With a supercharger, boost is always going to be way higher than any exhaust back pressure.

With a turbo, the unavoidable back pressure created by the turbine can be greater than boost pressure, and very often is. That traps a lot of very hot exhaust in the combustion chamber that simply cannot escape. Brightly glowing red hot exhaust manifolds and turbine housings are not that uncommon. Realise that gas flowing through those glowing headers, will be hotter than the pipes! That "red hot" trapped gas dilutes the incoming charge, and undoes mostly all the useful cooling that the intercooler may have achieved. It also takes up space that could otherwise be filled with fuel and extra oxygen during cylinder filling.

This is all far worse in a low compression engine, because the unswept combustion chamber volume will be greater for a given engine capacity.

We all know how turbo engines make greater power (at a given boost level) whenever a larger turbine, or larger turbine housing is fitted. The really big disadvantage of doing this, is that the engine then becomes more peaky and laggy.

But adding a supercharger after the turbo compressor increases boost pressure, and lowers exhaust back pressure, because the turbo no longer has to create all of of the required boost pressure all by itself. So the exhaust turbine has to work a lot less hard.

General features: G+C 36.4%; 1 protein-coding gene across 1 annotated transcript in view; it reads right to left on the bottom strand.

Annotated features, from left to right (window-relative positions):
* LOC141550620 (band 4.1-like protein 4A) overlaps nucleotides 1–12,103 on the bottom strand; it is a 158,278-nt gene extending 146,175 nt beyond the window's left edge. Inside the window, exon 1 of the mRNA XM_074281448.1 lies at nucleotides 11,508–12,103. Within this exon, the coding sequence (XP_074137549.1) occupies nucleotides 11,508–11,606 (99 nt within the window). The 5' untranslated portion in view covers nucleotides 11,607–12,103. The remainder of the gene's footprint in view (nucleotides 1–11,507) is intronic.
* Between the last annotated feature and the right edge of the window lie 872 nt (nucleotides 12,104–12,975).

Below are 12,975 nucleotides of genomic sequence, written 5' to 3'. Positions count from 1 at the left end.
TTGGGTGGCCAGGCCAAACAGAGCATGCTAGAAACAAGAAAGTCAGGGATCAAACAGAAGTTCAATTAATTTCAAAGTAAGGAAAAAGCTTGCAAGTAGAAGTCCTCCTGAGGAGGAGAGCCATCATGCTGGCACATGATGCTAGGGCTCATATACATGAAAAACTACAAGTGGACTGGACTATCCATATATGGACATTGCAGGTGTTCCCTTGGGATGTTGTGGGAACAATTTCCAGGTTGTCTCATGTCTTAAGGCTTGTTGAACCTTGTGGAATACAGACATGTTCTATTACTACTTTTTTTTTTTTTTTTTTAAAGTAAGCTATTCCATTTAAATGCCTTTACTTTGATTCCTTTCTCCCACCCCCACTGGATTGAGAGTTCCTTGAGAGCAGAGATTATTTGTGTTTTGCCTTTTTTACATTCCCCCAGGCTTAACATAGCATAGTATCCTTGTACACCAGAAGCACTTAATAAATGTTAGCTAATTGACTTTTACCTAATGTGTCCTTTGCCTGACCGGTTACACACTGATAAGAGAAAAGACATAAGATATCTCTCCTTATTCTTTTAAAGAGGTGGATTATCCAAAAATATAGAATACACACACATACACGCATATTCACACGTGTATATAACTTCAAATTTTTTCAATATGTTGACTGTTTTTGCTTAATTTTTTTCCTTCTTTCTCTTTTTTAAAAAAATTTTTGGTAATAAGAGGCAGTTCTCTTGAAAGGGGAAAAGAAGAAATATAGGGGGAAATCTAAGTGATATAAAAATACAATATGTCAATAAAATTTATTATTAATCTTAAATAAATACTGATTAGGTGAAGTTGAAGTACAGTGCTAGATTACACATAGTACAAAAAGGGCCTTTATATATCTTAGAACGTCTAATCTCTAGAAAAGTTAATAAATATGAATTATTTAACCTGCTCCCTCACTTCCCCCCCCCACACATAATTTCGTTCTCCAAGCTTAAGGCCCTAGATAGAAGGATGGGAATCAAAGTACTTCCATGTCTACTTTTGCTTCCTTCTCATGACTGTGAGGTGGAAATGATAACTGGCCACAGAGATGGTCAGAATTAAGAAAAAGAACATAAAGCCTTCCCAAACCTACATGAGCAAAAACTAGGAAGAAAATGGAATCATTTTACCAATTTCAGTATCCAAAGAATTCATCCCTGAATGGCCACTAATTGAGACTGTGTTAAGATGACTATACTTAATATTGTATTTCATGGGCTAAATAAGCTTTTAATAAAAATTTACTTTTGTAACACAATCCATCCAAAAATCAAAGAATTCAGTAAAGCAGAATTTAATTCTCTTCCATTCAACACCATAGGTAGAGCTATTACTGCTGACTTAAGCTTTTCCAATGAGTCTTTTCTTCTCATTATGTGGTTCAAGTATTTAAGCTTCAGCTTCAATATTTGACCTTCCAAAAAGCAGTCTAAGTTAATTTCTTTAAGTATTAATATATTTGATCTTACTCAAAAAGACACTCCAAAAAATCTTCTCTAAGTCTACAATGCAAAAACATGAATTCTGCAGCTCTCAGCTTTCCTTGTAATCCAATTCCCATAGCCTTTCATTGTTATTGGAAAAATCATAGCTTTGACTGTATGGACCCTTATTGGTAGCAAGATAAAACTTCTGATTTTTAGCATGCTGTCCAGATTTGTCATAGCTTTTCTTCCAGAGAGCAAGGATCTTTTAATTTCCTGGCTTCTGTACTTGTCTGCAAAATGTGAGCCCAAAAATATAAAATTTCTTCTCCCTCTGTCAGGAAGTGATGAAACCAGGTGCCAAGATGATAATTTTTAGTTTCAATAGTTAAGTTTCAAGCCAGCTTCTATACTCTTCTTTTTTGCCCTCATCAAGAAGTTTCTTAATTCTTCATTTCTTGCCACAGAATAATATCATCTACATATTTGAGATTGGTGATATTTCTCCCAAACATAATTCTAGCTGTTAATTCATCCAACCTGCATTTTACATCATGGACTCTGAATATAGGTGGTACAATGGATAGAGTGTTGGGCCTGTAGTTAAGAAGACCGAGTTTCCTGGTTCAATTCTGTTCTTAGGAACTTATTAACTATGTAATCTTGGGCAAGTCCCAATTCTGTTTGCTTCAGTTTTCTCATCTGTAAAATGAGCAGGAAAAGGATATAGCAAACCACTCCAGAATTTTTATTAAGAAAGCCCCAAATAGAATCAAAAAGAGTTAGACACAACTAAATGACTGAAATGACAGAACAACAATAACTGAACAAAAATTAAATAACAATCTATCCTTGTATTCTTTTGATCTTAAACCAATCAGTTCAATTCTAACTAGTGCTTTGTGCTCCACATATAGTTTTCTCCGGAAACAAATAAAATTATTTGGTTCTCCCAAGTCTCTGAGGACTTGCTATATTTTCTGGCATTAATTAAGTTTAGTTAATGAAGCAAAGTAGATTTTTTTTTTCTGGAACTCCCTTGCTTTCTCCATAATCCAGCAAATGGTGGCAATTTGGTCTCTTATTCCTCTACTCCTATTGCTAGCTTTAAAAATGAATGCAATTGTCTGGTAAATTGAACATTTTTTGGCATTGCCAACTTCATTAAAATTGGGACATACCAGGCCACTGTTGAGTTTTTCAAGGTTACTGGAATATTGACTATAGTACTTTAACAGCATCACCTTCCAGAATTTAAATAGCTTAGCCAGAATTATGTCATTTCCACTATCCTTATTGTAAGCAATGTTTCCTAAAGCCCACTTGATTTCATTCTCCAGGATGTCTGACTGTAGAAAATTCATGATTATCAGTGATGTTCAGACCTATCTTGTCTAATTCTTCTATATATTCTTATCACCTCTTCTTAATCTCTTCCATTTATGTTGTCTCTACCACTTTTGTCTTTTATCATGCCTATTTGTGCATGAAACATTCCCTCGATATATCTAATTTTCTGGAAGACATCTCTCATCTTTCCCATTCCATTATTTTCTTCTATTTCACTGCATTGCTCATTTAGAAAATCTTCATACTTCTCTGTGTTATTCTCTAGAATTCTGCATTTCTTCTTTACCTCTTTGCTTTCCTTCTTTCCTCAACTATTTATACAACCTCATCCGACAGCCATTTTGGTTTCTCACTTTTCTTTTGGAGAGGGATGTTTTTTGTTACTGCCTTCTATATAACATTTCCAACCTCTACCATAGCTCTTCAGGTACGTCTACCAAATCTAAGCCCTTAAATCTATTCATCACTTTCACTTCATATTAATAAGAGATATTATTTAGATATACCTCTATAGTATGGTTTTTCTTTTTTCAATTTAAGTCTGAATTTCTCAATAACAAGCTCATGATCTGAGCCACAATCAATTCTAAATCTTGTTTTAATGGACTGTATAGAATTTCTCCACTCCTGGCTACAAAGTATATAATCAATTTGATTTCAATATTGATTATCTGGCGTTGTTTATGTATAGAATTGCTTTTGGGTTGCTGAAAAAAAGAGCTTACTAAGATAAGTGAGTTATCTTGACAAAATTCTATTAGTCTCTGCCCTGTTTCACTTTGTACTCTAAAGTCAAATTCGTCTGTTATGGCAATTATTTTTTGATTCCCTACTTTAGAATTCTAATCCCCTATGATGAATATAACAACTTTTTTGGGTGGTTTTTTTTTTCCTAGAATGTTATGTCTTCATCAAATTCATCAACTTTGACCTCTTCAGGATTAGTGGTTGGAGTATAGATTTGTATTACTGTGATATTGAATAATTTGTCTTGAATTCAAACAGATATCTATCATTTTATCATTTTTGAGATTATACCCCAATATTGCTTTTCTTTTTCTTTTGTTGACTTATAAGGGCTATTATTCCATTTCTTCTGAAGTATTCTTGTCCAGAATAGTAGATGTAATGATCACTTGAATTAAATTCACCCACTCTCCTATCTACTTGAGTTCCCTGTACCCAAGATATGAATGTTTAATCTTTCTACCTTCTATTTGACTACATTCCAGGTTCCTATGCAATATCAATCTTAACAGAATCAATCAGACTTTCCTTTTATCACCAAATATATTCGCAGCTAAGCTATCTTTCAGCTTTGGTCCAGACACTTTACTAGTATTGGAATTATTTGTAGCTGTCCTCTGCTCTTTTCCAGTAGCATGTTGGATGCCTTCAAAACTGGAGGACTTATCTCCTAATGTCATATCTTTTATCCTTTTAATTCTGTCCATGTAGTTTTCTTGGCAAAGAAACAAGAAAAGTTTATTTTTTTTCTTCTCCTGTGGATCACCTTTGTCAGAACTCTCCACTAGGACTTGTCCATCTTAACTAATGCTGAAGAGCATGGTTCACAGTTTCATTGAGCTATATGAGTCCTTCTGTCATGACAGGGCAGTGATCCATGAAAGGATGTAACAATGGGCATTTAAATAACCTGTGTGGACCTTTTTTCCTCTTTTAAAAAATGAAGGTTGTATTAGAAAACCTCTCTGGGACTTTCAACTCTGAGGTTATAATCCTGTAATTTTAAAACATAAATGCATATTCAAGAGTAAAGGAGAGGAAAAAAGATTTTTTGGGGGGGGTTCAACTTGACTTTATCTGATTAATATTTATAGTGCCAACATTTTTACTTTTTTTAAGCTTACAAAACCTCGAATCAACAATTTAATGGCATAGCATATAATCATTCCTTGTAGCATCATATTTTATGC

Boost can be very easily kept considerably higher than exhaust back pressure over a very wide rpm range without the disadvantage of a high boost threshold or lag. The turbo is still there, providing the massive top end airflow that only a turbo can produce.

This is why earlier in this thread I suggested you monitor exhaust back pressure as well as boost pressure. If boost can be kept a few psi above exhaust manifold pressure, that is hugely beneficial to sweeping out all of the exhaust during valve overlap.

The engine will have a much higher specific power output, because every induction stroke gets a full charge of clean cool fresh air, not diluted by superheated trapped exhaust gas.